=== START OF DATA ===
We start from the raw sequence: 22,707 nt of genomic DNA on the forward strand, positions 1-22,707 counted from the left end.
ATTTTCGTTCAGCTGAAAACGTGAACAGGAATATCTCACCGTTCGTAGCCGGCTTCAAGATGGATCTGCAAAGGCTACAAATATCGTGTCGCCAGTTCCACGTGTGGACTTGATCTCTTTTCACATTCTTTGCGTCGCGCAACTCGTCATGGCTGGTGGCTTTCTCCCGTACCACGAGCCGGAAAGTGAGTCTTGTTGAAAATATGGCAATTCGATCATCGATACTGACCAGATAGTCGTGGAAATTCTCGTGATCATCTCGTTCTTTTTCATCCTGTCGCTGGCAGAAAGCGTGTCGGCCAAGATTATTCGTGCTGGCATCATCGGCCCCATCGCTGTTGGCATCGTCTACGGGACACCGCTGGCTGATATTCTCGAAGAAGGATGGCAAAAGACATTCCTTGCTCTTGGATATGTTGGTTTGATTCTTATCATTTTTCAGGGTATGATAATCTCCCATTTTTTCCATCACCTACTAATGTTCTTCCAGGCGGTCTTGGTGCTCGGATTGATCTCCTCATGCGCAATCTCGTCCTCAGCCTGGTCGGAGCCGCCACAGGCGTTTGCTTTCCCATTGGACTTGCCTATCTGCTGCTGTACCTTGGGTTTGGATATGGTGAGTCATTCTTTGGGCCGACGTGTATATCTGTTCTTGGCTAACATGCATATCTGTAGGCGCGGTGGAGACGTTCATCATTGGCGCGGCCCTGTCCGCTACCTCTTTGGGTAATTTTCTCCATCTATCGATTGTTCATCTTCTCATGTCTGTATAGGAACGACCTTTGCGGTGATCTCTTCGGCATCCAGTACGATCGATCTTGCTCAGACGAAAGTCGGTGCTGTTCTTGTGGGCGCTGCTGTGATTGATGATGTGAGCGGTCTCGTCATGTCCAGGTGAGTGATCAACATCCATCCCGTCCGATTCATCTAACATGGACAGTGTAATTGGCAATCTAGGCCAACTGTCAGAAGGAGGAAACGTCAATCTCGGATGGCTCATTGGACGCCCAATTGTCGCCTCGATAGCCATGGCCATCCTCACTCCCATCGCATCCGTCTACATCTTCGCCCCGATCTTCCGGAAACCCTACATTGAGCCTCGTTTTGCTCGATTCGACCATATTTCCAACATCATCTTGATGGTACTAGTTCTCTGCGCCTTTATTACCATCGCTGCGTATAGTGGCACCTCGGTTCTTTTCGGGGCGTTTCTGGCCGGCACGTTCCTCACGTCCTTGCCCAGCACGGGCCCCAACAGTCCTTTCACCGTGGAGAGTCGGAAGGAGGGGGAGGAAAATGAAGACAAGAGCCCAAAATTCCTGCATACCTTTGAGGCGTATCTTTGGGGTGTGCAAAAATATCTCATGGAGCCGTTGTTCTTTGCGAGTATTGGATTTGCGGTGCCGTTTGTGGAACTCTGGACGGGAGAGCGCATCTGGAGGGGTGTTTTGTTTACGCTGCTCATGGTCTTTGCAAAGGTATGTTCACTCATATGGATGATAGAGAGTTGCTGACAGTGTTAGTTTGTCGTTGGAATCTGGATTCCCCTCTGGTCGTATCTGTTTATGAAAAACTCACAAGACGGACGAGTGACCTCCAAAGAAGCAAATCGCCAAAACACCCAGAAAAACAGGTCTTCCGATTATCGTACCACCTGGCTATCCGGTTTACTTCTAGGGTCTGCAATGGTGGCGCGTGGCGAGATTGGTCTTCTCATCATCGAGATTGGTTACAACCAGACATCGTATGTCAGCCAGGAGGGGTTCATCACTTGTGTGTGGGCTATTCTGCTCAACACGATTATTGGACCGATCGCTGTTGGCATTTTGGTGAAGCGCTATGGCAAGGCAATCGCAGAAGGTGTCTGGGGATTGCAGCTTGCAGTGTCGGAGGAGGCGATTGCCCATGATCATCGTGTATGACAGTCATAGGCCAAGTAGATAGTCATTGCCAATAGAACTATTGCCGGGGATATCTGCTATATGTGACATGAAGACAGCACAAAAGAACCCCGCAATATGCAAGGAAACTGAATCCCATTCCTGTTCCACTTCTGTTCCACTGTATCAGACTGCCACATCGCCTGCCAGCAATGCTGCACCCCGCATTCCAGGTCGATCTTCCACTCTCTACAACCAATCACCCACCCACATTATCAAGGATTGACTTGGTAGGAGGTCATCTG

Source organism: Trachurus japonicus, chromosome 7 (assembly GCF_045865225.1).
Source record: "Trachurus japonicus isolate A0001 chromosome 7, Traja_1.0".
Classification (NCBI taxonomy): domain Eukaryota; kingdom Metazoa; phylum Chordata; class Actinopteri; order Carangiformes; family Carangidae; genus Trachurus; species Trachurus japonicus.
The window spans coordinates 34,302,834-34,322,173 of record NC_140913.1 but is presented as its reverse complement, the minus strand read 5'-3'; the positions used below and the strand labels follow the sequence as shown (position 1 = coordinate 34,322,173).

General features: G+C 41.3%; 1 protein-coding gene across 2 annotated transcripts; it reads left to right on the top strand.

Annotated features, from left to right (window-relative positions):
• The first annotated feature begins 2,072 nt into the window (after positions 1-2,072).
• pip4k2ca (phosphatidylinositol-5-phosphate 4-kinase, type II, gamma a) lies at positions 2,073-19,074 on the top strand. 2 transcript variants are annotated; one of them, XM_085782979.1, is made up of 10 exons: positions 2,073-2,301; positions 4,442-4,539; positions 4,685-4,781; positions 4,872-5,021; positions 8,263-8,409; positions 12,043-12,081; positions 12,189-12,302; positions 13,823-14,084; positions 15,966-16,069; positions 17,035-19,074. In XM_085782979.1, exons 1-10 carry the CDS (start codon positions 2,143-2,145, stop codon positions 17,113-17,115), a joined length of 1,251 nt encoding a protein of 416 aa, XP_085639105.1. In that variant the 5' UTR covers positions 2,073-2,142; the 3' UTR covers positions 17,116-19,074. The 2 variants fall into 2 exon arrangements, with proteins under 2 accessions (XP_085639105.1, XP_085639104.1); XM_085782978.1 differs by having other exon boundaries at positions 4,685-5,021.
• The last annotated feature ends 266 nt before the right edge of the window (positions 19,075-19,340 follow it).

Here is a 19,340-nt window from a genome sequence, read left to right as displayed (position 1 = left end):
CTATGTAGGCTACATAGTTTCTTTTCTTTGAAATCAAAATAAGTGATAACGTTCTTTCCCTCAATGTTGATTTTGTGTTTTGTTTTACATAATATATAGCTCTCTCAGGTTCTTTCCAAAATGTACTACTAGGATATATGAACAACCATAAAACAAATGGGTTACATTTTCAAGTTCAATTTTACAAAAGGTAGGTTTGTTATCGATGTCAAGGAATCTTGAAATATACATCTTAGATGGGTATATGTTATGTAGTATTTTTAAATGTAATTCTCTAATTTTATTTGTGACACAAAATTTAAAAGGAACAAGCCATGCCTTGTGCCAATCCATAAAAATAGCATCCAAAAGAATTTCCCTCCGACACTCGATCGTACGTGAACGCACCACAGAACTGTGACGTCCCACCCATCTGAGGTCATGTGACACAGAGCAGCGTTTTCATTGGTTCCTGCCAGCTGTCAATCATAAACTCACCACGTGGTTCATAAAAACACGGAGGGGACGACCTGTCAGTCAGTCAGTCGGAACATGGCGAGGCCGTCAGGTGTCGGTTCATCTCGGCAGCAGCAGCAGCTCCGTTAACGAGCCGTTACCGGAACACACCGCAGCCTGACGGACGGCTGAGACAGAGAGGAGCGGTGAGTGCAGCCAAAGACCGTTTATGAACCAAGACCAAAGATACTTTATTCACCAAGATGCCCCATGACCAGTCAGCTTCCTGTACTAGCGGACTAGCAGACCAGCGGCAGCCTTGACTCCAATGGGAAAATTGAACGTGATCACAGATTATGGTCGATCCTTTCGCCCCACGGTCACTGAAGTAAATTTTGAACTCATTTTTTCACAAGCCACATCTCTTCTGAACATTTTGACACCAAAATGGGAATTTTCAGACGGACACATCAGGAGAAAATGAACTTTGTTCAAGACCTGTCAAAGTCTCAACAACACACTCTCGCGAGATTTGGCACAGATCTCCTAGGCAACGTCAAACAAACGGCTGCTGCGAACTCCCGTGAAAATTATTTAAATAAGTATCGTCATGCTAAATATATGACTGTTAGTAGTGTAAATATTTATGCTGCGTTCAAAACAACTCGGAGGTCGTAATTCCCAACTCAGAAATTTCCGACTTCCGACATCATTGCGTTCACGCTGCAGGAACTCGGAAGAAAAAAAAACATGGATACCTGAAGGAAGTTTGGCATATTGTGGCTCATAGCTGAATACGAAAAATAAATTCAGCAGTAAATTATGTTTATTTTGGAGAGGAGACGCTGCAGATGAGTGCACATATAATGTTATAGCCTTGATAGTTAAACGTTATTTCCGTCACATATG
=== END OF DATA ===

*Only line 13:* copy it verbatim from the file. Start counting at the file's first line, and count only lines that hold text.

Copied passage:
CTATGTAGGCTACATAGTTTCTTTTCTTTGAAATCAAAATAAGTGATAACGTTCTTTCCCTCAATGTTGATTTTGTGTTTTGTTTTACATAATATATAGCTCTCTCAGGTTCTTTCCAAAATGTACTACTAGGATATATGAACAACCATAAAACAAATGGGTTACATTTTCAAGTTCAATTTTACAAAAGGTAGGTTTGTTATCGATGTCAAGGAATCTTGAAATATACATCTTAGATGGGTATATGTTATGTAGTATTTTTAAATGTAATTCTCTAATTTTATTTGTGACACAAAATTTAAAAGGAACAAGCCATGCCTTGTGCCAATCCATAAAAATAGCATCCAAAAGAATTTCCCTCCGACACTCGATCGTACGTGAACGCACCACAGAACTGTGACGTCCCACCCATCTGAGGTCATGTGACACAGAGCAGCGTTTTCATTGGTTCCTGCCAGCTGTCAATCATAAACTCACCACGTGGTTCATAAAAACACGGAGGGGACGACCTGTCAGTCAGTCAGTCGGAACATGGCGAGGCCGTCAGGTGTCGGTTCATCTCGGCAGCAGCAGCAGCTCCGTTAACGAGCCGTTACCGGAACACACCGCAGCCTGACGGACGGCTGAGACAGAGAGGAGCGGTGAGTGCAGCCAAAGACCGTTTATGAACCAAGACCAAAGATACTTTATTCACCAAGATGCCCCATGACCAGTCAGCTTCCTGTACTAGCGGACTAGCAGACCAGCGGCAGCCTTGACTCCAATGGGAAAATTGAACGTGATCACAGATTATGGTCGATCCTTTCGCCCCACGGTCACTGAAGTAAATTTTGAACTCATTTTTTCACAAGCCACATCTCTTCTGAACATTTTGACACCAAAATGGGAATTTTCAGACGGACACATCAGGAGAAAATGAACTTTGTTCAAGACCTGTCAAAGTCTCAACAACACACTCTCGCGAGATTTGGCACAGATCTCCTAGGCAACGTCAAACAAACGGCTGCTGCGAACTCCCGTGAAAATTATTTAAATAAGTATCGTCATGCTAAATATATGACTGTTAGTAGTGTAAATATTTATGCTGCGTTCAAAACAACTCGGAGGTCGTAATTCCCAACTCAGAAATTTCCGACTTCCGACATCATTGCGTTCACGCTGCAGGAACTCGGAAGAAAAAAAAACATGGATACCTGAAGGAAGTTTGGCATATTGTGGCTCATAGCTGAATACGAAAAATAAATTCAGCAGTAAATTATGTTTATTTTGGAGAGGAGACGCTGCAGATGAGTGCACATATAATGTTATAGCCTTGATAGTTAAACGTTATTTCCGTCACATATG